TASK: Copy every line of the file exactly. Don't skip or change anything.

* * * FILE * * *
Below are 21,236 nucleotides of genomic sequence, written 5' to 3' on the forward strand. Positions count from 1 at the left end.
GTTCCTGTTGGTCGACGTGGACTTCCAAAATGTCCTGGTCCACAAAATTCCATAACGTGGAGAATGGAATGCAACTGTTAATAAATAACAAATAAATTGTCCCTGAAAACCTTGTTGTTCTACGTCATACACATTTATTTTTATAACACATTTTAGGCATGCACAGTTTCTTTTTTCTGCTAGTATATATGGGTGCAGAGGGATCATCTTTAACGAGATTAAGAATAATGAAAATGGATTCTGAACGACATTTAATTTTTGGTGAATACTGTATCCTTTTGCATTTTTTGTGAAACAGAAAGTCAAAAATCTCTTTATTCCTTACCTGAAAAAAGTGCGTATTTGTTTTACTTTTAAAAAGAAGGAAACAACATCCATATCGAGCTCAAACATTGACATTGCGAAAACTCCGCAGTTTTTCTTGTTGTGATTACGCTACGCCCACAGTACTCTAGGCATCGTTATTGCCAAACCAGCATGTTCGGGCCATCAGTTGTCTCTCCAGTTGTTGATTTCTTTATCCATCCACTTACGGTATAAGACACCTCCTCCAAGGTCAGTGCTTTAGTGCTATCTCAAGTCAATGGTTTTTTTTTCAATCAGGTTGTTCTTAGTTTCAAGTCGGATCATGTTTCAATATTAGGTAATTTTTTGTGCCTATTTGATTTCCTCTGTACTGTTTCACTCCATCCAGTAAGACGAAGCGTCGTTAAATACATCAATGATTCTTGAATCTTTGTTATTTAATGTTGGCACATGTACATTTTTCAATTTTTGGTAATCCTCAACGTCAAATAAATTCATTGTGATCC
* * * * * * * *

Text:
Below are 21,236 nucleotides of genomic sequence, written 5' to 3' on the forward strand. Positions count from 1 at the left end.
GTTCCTGTTGGTCGACGTGGACTTCCAAAATGTCCTGGTCCACAAAATTCCATAACGTGGAGAATGGAATGCAACTGTTAATAAATAACAAATAAATTGTCCCTGAAAACCTTGTTGTTCTACGTCATACACATTTATTTTTATAACACATTTTAGGCATGCACAGTTTCTTTTTTCTGCTAGTATATATGGGTGCAGAGGGATCATCTTTAACGAGATTAAGAATAATGAAAATGGATTCTGAACGACATTTAATTTTTGGTGAATACTGTATCCTTTTGCATTTTTTGTGAAACAGAAAGTCAAAAATCTCTTTATTCCTTACCTGAAAAAAGTGCGTATTTGTTTTACTTTTAAAAAGAAGGAAACAACATCCATATCGAGCTCAAACATTGACATTGCGAAAACTCCGCAGTTTTTCTTGTTGTGATTACGCTACGCCCACAGTACTCTAGGCATCGTTATTGCCAAACCAGCATGTTCGGGCCATCAGTTGTCTCTCCAGTTGTTGATTTCTTTATCCATCCACTTACGGTATAAGACACCTCCTCCAAGGTCAGTGCTTTAGTGCTATCTCAAGTCAATGGTTTTTTTTTCAATCAGGTTGTTCTTAGTTTCAAGTCGGATCATGTTTCAATATTAGGTAATTTTTTGTGCCTATTTGATTTCCTCTGTACTGTTTCACTCCATCCAGTAAGACGAAGCGTCGTTAAATACATCAATGATTCTTGAATCTTTGTTATTTAATGTTGGCACATGTACATTTTTCAATTTTTGGTAATCCTCAACGTCAAATAAATTCATTGTGATCC